Few films outside the realm of the experimental cinema one only encounters within the context of a museum retrospective or riffling through a boutique video shop truly challenge a viewer to decide what they deem as important when viewing a feature-length film work. Does one need simply a director or directors working at the height of their powers, challenging their audience with sensual experimentation? Or does one request a cogent narrative that compels the viewer to keep their eyes on the screen? There are films like Joe Swanberg’s LOL that looks, more or less, like utter garbage but is an evocative look at relationships in the digital age. Then there are films like Beyond The Black Rainbow that does have a narrative but is such a visual and aural experience that these sensory aspects overload a viewer.
This question will be on the mind of anyone who makes time to watch the latest film from directors Helene Cattet and Bruno Forzani, Let The Corpses Tan. Best known for their equally well titled (and exponentially better) The Strange Color Of Your Body’s Tears, Cattet and Forzani return with a visually captivating, narratively inert thriller that sees the pair leap from the world of giallo pastiche to sending up the type of violent thrillers seen in Italian cinema around the 1970s. As far as the narrative does go, the film follows a gang of criminals forced to retreat to a remote Mediterranean village after boosting a truckload of gold. However, when two cops show up with badges clear, the small town and a famous artist that calls it home see their lives upended in a violent and hallucinatory turn of events.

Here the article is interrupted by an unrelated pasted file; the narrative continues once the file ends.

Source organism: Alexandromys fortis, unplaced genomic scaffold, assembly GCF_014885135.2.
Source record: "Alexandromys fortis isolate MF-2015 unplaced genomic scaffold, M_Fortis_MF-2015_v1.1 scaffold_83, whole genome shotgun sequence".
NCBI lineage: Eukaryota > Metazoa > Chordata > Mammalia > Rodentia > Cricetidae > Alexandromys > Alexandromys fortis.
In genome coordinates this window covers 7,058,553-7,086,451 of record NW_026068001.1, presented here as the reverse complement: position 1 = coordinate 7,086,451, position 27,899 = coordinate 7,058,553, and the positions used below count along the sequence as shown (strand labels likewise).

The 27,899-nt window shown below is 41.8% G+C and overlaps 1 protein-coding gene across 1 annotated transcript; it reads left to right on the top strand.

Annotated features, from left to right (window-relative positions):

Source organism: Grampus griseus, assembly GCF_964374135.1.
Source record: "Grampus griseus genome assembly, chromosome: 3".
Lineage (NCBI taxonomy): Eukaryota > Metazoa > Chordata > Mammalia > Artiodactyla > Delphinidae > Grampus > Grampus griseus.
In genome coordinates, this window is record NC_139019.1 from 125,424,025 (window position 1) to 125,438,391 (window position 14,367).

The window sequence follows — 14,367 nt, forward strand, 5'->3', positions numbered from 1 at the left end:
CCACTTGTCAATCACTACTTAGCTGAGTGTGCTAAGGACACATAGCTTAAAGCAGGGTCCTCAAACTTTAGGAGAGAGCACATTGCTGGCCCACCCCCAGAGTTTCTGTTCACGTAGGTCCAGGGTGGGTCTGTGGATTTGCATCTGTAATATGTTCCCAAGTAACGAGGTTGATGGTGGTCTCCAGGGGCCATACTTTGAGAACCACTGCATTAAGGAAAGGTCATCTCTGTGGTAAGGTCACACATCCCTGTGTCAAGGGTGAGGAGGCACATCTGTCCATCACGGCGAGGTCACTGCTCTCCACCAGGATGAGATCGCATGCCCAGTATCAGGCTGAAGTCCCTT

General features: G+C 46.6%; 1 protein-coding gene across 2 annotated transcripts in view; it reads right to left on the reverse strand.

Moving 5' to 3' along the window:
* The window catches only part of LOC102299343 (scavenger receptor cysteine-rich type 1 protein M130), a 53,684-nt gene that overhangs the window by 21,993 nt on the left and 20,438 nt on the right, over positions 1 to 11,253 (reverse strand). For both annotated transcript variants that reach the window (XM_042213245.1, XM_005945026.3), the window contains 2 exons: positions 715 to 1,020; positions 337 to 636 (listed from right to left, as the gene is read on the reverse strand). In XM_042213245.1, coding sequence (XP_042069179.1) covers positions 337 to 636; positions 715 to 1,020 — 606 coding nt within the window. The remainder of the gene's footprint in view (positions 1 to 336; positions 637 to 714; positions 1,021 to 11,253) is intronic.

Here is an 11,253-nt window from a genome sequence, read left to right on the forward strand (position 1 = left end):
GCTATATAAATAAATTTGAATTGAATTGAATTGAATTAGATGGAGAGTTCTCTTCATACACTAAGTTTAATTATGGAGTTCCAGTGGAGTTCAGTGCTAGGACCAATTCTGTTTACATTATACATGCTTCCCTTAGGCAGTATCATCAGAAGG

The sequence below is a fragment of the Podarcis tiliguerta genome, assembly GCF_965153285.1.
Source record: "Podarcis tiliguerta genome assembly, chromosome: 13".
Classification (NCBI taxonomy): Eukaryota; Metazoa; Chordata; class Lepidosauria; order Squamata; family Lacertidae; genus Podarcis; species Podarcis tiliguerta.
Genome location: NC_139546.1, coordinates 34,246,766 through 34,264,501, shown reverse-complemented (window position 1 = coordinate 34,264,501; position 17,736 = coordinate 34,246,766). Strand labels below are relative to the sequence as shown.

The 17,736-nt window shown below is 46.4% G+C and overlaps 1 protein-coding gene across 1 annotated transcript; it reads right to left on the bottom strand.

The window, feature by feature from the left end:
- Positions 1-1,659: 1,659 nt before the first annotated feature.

Itself based on a novel from Jean-Patrick Manchette, Let The Corpses Tan is at its best when it completely jettisons the narrative in favor of almost primordially visual filmmaking. More or less a film about the relationship between sex, violence and faith, much of the film’s visual aesthetic is directly riffing on that battle. From the opening pops of color that are at once violent in their suddenness and deeply erotic in their tactility, to a shot of a woman lactating champagne, there’s a constant battle between the beautiful and the grotesque that’s quite compelling. Surreal to an extent that’s both comical and deeply admirable, Corpses drips style out of every pore, and despite being derivative to the point where the Ennio Morricone led soundtrack brings about laughter, the use of pop art-like cinematography and an energetic frame makes this a captivating watch. The camerawork is expressive, and there are numerous shots here that are as strange as they are oddly compelling, with nightmarish fantasy sequences juxtaposed with brutally plain and blunt violence.
That being said, the film is also almost experimentally void of an actual narrative. Clearly the idea of “style over substance” taken to its logical conclusion, Cattet and Forzani seem to have very little interest in telling anything resembling an actual story. Now, this is normally a perfectly admirable conceit. Film is, after all, a visual medium, born into existence in order to portray objects in motion. However, where a film like the duo’s Amer balances the arch nature of its style with an equally sparse narrative, this feels decidedly derivative in a way that none of their previous films have. No performance here is worth its weight in celluloid, none ever once showing the performers as either completely sincere in their embracing of this material nor quite in on its joke enough to send it up properly. What results is a picture that’s impressive in its craftsmanship (photography is striking and expressionistic in its use of contrast and design work that’s textured), yet never gives the viewer a reason to really give a damn. Sure it’s pretty, but it’s also flat, false and flaccid.